Building upon the work of Bonnabel [5] and [28], we propose an extension of the stochastic variance reduction gradient algorithm to Riemannian manifold search space (R-SVRG) and novel analyses. This extension is nontrivial and requires particular consideration in handling the averaging, addition, and subtraction of multiple gradients at different points on the manifold . To this end, this paper specifically leverages the notions of retraction and vector transport. The algorithm and convergence analysis in this paper are challengingly generalized in the retraction and vector transport case, as well as in the exponential mapping and parallel translation case, allowing extremely efficient implementation and making distinct contributions compared with existing works [28] that rely only on the exponential mapping and parallel translation case.

The paper is organized as follows. Section 2 discusses Riemannian optimization theory, including background on Riemannian geometry and some geometric tools used in optimization on Riemannian manifolds. The detailed description of R-SVRG is given in Section 3. Sections 4 and 5 present the global convergence analysis and the local convergence rate analysis of the proposed R-SVRG, respectively. In Section 6, numerical comparisons with R-SGD on three problems suggest the superior performance of R-SVRG.

Our proposed R-SVRG is implemented in the Matlab toolbox Manopt [6]. The Matlab codes for the proposed algorithms are available at https://bamdevmishra.com/codes/RSVRG/.

2 Riemannian optimization

Optimization on manifolds, or Riemannian optimization, seeks a global or local optimum of a given real-valued function, called objective or cost function, defined on a smooth Riemannian manifold . One of the advantages of using Riemannian geometry tools is that the intrinsic properties of the manifold allow constrained optimization problems to be handled as unconstrained optimization problems. This section introduces optimization on manifolds by summarizing [1]. We refer to the many references therein, and in [22, 20], for further detail.

Let be a smooth real-valued function on manifold . In optimization, we compute a minimum of ; usual methods for solving this minimization problem are iterative algorithms on manifold . In an iterative algorithm, with a given starting point , we generate a sequence on that converges to whenever is in a neighborhood of . In an iterative optimization algorithm, we compute a search direction and then move in the search direction. More concretely, an iteration on manifold is performed by following geodesics emanating from and tangent to at . Notion of Geodesics on Riemannian manifolds is a generalized concept of straight lines in the Euclidean space. For any tangent vector in at , there exists an interval about and a unique geodesic , such that and . The exponential mapping at is defined by geodesics emanating from as for . If is a complete manifold, exponential mapping is defined for all vectors . We can thus obtain an update formula using the exponential mapping:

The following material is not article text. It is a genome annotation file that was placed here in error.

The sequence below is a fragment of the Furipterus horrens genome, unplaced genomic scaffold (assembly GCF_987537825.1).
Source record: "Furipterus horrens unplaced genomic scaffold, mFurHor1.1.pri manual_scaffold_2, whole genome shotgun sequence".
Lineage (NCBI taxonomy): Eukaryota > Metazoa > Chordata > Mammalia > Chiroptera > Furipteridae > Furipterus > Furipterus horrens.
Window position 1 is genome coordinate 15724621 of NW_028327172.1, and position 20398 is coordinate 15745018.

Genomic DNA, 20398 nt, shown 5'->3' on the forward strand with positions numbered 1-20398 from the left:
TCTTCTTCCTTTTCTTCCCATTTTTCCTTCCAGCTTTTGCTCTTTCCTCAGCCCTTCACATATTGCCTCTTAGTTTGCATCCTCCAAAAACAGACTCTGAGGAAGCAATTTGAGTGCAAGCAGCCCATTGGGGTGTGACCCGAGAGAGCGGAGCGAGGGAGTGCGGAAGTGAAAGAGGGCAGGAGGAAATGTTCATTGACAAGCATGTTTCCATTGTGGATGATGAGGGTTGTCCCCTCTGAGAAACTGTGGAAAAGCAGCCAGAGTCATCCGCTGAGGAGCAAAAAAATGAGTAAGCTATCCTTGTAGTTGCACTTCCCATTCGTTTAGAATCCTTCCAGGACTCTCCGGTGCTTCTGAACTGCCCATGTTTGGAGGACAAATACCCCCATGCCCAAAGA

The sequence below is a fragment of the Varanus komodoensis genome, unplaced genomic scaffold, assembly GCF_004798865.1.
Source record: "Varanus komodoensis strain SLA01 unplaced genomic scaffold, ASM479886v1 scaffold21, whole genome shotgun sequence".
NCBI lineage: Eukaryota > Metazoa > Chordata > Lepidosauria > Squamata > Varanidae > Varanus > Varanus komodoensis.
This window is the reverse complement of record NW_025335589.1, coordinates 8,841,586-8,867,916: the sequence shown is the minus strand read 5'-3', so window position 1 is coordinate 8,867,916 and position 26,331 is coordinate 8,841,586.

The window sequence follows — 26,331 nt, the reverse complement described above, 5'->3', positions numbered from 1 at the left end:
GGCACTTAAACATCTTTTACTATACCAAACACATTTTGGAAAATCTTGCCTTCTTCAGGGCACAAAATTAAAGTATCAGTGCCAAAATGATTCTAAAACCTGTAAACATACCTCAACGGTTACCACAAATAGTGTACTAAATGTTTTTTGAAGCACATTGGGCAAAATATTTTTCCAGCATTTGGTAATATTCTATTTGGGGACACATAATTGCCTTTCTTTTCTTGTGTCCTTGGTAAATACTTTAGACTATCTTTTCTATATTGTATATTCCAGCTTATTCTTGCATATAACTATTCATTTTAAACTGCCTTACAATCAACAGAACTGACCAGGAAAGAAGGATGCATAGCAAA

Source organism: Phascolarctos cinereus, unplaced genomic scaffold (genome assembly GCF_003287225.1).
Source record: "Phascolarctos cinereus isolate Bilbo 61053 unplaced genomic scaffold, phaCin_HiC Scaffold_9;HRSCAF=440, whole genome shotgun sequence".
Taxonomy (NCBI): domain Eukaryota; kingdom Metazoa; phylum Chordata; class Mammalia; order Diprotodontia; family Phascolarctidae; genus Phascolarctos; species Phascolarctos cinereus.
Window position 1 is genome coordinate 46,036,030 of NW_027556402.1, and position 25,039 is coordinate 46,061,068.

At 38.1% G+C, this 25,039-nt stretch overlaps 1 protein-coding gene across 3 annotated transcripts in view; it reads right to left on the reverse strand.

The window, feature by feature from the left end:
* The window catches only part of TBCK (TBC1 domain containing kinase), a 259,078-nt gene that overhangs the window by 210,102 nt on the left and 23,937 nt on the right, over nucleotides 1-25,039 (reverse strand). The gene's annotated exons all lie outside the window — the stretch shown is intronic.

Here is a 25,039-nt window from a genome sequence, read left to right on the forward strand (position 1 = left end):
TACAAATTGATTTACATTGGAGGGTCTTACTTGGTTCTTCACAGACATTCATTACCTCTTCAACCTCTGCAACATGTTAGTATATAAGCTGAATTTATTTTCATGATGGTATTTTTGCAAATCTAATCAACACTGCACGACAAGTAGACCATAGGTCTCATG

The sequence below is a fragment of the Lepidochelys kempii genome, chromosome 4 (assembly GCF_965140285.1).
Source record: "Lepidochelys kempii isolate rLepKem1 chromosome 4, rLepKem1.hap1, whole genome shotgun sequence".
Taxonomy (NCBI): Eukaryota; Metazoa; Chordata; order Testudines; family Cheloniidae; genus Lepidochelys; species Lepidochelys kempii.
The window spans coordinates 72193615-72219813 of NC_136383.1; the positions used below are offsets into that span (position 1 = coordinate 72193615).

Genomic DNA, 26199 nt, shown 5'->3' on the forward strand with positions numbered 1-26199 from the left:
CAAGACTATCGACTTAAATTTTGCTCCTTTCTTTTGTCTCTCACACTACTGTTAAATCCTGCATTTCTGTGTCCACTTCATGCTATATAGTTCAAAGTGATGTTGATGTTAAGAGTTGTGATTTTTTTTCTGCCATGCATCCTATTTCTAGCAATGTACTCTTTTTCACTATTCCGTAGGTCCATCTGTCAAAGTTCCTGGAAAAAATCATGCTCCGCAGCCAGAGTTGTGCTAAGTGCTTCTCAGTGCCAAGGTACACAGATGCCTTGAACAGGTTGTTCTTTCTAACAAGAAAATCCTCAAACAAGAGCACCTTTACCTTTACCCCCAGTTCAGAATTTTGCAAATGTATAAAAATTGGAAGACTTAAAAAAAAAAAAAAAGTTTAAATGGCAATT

where the search direction is in the tangent space of at , the scalar is the step size, and is the exponential mapping [1, Section 5.4] that induces a line-search algorithm along geodesics. Additionally, given two points and on , the logarithm mapping, or simply log mapping, which is the inverse of the exponential mapping, maps to a vector on the tangent space at . The log mapping satisfies , where is the shortest distance between two points on .

The steepest descent or full gradient descent method for minimizing on is an iterative algorithm obtained when is used as the search direction . is the Riemannian gradient of at , which is computed according to the chosen metric at . Collecting each metric over , the family is called a Riemannian metric on . is an inner product elements and of the tangent space at . Herein, we use the notation instead of for simplicity. The gradient is defined as the unique element of that satisfies

where is the Fréchet derivative of in the direction .

In searching a next point along a geodesic, we need to compute tangent vectors obtained by the exponential mapping, which are expensive to compute in general. There are even some Riemannian manifolds for which a closed form for exponential mapping is not available. Alternatively, we can use curves other than geodesics as long as a starting point and its tangent vector at the initial time is the same as those of geodesics. A more general update formula is then written as

where is a retraction, which is any map that locally approximates the exponential mapping, up to first-order, on the manifold [1, Definition 4.1.1]. Retractions include the exponential mapping as a special case. An advantage of using retractions is that the computational cost can be reduced compared with using the exponential mapping. It is worth noting that convergence properties for the exponential mapping usually holds for retractions as well.